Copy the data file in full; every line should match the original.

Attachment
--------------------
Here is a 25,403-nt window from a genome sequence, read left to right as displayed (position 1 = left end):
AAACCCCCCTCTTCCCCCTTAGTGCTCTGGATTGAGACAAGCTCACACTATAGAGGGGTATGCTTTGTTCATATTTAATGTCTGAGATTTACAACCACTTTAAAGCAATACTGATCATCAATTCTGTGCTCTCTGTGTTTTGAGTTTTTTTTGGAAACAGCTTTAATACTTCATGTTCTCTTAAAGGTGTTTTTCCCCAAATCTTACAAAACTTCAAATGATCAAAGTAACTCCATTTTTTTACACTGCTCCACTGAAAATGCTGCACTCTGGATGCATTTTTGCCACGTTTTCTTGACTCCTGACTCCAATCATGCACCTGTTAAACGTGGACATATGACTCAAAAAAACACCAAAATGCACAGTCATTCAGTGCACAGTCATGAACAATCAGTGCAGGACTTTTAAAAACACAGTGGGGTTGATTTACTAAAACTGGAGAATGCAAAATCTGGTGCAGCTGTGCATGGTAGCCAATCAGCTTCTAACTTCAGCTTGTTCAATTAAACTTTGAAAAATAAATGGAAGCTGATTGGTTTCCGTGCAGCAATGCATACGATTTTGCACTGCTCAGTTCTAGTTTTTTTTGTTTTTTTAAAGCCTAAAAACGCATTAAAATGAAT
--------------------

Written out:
Here is a 25,403-nt window from a genome sequence, read left to right as displayed (position 1 = left end):
AAACCCCCCTCTTCCCCCTTAGTGCTCTGGATTGAGACAAGCTCACACTATAGAGGGGTATGCTTTGTTCATATTTAATGTCTGAGATTTACAACCACTTTAAAGCAATACTGATCATCAATTCTGTGCTCTCTGTGTTTTGAGTTTTTTTTGGAAACAGCTTTAATACTTCATGTTCTCTTAAAGGTGTTTTTCCCCAAATCTTACAAAACTTCAAATGATCAAAGTAACTCCATTTTTTTACACTGCTCCACTGAAAATGCTGCACTCTGGATGCATTTTTGCCACGTTTTCTTGACTCCTGACTCCAATCATGCACCTGTTAAACGTGGACATATGACTCAAAAAAACACCAAAATGCACAGTCATTCAGTGCACAGTCATGAACAATCAGTGCAGGACTTTTAAAAACACAGTGGGGTTGATTTACTAAAACTGGAGAATGCAAAATCTGGTGCAGCTGTGCATGGTAGCCAATCAGCTTCTAACTTCAGCTTGTTCAATTAAACTTTGAAAAATAAATGGAAGCTGATTGGTTTCCGTGCAGCAATGCATACGATTTTGCACTGCTCAGTTCTAGTTTTTTTTGTTTTTTTAAAGCCTAAAAACGCATTAAAATGAAT